The first ever Wadi Rum Ultra was held this year with a small group of competitors challenged to race each other for 242km through the deserts of Jordan. We caught up with Fergus Scholes who finished runner up
2nd pace! You must be happy with that!
Yes, very happy indeed with coming second place, particularly given Salameh Al Aqra, who won the Marathon des Sables in 2012, was the only athlete to beat me! I was putting very little expectation or pressure on myself in terms of an overall placing. For a race as tough as this, in conditions as extreme as this, my primary focus was on finding a sensible pace, and one which I would be able to maintain over the duration of the five-day event. Having never done a multi day ultra marathon before I was unsure of my limits, and the last thing I wanted to do was to bolt out of the starting blocks and then have to pull out on Day 3 from bad blisters, dehydration or exhaustion. But now having completed this ultra, I have much a better understanding of my capability and all those elements involved with a desert ultra marathon, and I probably would be slightly more aggressive on my pacing next time.
Talk us through what’s involved in the race…
So it’s a five-day event, totaling 242km. Day 1 50km, Day 2 70km, Day 3 50km, Day 4 42km and Day 5 30km. It was actually meant to be 300km (with a whopping 100km day) but after a couple of the competitors ended up in hospital, the race organiser decided for safety reasons to reduce Day 4 from 100km down to a marathon (42km) to make sure nothing more serious happened to anyone else. We would start each day very early to avoid as much of the heat of the day as possible, with the longest day (the 70km), starting at 3am, meaning three hours of running in the dark with head torches and glow sticks.
The course is laid out by local Bedouin guides who go ahead in a 4×4 and put little flags marking the route every 30m or so, and for the very early day in the dark they used glow sticks. Every 10km there would be a checkpoint, where the race organisers would have a vehicle, check you were OK , and top you up with water. We would typically be wrapped up by around 2 pm each day, so then we would try to stay off our feet as much as possible, and recover, eat and re-hydrate. You can do all the training you wish, but if you’re not replacing lost salts and re-fueling, you’ll be in the next ambulance out of there to hospital.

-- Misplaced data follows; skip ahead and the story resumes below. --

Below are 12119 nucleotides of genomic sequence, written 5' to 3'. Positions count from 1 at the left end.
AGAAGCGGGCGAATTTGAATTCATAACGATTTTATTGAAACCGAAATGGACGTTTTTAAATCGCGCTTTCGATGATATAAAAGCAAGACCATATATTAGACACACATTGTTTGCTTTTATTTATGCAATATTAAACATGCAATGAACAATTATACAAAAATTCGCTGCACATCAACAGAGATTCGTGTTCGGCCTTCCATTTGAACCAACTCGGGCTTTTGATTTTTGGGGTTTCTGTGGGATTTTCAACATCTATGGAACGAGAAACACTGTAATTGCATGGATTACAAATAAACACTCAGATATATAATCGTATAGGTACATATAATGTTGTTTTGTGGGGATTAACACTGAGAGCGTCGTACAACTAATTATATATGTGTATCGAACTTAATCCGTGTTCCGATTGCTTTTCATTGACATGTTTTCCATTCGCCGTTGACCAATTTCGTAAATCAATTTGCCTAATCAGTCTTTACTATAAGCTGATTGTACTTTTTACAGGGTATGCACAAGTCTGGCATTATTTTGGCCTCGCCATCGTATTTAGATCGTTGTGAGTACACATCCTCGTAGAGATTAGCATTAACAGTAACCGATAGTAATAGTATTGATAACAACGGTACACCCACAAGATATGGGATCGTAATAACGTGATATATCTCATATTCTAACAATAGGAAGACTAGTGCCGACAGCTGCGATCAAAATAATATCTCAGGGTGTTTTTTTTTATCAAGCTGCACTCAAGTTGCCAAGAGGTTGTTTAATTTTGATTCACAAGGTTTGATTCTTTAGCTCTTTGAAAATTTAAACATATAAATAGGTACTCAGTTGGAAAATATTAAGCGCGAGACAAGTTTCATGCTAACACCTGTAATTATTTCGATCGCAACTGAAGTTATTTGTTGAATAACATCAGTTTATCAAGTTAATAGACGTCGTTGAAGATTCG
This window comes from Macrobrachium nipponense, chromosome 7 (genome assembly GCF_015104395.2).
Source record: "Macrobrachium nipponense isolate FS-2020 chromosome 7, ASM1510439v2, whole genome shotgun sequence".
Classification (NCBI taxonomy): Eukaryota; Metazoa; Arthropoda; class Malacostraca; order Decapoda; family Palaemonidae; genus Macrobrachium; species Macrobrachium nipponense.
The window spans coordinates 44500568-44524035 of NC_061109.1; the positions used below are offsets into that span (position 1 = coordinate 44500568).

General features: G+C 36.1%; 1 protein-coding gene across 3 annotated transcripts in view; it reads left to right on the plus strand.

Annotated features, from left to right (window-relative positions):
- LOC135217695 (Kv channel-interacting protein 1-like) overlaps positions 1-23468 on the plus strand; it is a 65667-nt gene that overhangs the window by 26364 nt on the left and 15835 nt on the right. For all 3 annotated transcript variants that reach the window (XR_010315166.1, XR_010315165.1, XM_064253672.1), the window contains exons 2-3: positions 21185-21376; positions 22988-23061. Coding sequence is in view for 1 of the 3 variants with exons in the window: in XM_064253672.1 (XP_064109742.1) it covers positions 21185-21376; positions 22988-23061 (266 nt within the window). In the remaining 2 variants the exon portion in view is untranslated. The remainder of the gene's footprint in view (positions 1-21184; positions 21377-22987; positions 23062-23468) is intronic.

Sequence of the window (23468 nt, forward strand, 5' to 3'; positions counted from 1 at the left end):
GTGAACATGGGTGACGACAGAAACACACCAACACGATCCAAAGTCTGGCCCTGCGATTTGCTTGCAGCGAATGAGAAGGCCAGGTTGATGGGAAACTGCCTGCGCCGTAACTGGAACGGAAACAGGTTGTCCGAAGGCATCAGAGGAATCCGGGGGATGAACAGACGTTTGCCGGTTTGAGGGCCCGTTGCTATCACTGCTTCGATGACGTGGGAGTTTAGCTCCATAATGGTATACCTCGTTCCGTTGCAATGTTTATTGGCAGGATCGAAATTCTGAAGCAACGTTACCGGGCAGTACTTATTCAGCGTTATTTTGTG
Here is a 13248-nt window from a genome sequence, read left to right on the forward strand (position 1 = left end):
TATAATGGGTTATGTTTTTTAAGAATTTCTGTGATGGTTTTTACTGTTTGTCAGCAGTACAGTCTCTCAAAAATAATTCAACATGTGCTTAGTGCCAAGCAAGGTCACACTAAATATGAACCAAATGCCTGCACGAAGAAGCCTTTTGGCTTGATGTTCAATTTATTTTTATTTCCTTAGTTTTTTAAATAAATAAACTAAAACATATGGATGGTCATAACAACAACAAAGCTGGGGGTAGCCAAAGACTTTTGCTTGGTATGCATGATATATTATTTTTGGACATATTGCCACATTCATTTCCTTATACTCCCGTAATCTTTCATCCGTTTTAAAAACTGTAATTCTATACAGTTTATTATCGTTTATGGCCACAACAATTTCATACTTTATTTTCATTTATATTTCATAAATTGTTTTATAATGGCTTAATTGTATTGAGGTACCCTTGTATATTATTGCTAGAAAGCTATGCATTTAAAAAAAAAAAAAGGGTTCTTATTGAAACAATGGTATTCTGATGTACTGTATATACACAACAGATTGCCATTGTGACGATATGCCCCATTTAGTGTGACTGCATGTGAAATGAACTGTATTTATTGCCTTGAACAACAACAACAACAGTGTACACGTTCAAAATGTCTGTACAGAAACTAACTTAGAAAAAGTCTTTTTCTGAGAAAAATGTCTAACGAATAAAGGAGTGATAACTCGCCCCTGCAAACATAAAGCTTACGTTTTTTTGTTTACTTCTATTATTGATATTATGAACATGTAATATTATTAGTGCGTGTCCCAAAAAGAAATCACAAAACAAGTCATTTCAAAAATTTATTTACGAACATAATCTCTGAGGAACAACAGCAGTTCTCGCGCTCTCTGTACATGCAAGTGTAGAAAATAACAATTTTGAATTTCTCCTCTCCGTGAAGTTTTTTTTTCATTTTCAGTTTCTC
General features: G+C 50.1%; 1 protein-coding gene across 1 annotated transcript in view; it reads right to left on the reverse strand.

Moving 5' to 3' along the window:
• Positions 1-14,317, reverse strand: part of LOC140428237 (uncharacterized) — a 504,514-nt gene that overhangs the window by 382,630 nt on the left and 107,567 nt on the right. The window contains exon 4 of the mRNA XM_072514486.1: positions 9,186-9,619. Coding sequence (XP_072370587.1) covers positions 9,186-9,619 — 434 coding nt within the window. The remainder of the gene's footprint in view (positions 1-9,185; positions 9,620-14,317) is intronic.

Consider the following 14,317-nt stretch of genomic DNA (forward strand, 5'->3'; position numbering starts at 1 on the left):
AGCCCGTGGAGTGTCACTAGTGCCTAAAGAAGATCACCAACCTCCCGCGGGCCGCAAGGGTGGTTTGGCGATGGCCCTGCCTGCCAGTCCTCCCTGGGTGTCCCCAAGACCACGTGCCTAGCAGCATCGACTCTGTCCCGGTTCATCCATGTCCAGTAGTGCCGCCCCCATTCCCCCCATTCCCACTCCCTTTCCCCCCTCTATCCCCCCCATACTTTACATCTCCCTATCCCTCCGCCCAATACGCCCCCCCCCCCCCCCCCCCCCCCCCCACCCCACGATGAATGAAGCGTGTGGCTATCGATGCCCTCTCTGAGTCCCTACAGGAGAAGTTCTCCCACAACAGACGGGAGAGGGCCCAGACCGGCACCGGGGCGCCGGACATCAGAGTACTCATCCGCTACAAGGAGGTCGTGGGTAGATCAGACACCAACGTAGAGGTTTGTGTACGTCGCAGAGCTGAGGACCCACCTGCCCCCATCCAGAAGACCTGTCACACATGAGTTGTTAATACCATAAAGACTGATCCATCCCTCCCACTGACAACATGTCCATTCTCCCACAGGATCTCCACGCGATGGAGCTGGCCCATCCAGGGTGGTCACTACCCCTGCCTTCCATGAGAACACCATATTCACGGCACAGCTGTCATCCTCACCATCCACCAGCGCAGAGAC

Can you describe the conditions you faced?
Conditions on the whole were quite favourable, other than it being very hot, I would say into the mid 30s. There was no particularly adverse wind. One of the days had very soft sand, and this was so very draining. On the 70km day, I was feeling right as rain at the 60km checkpoint, but the last 10km (in the hottest part of the day, around 1 pm) suddenly hit me hard, and I walked a considerable amount of this. This was a particular lesson that respect for a challenge and a location like this was not to be underestimated at any moment, On Day 4, the 42km day, the surface was almost entirely baked hard salt flat, akin to running on tarmac, this was quite hard on the joints.
What kind of training did you need to do beforehand to make sure you were suitably prepared?
I firmly committed to the race only around two and a half months before it, around mid June, so my preparation was by no means textbook! I had a good base level of fitness to build from though – probably at around 3:15 marathon level at the point I signed up – and my focus was then to start upping the mileage from my usual 10-20km runs ASAP! Over the months of July and August (the race being the beginning of September), I would be clocking a minimum of 100km per week. This would be comprised of running both before and after work 6 days a week. My peak week was at the beginning of August totaling 175km, including my longest training run of 60km. It was a complete change in mindset for marathon training, which was a lot of tempo and speed work. This was all about getting as many hours on the feet as possible, even if some of it was walking.
What kind of stuff did you carry with you? Did all your kit perform?
We actually only had to carry what we needed for the day’s running, so unlike Marathon des Sables we didn’t have to carry all our food and sleeping equipment. This no doubt made life much easier and meant we just had a small mandatory kit list (first aid kit, compass, windproof jacket for example), and food, gels and bars for the day, and that was all. So, fully loaded with water (2.5litres) I would imagine the pack weighed in at around 4kg.
Footwear-wise, after much deliberation I opted for New Balance Leadvilles, which were just fantastic. While other competitors were hobbling around and visiting the doctor each night with blisters, my feet were in prime condition and were perfect!
Would you do it again?
In the blink of an eye I would do it again. No hesitation whatsoever. I have already been eyeing up my next challenge, and cannot wait to crack on with my next ultra as soon as I can.
Click here for Fergus’s Youtube channel.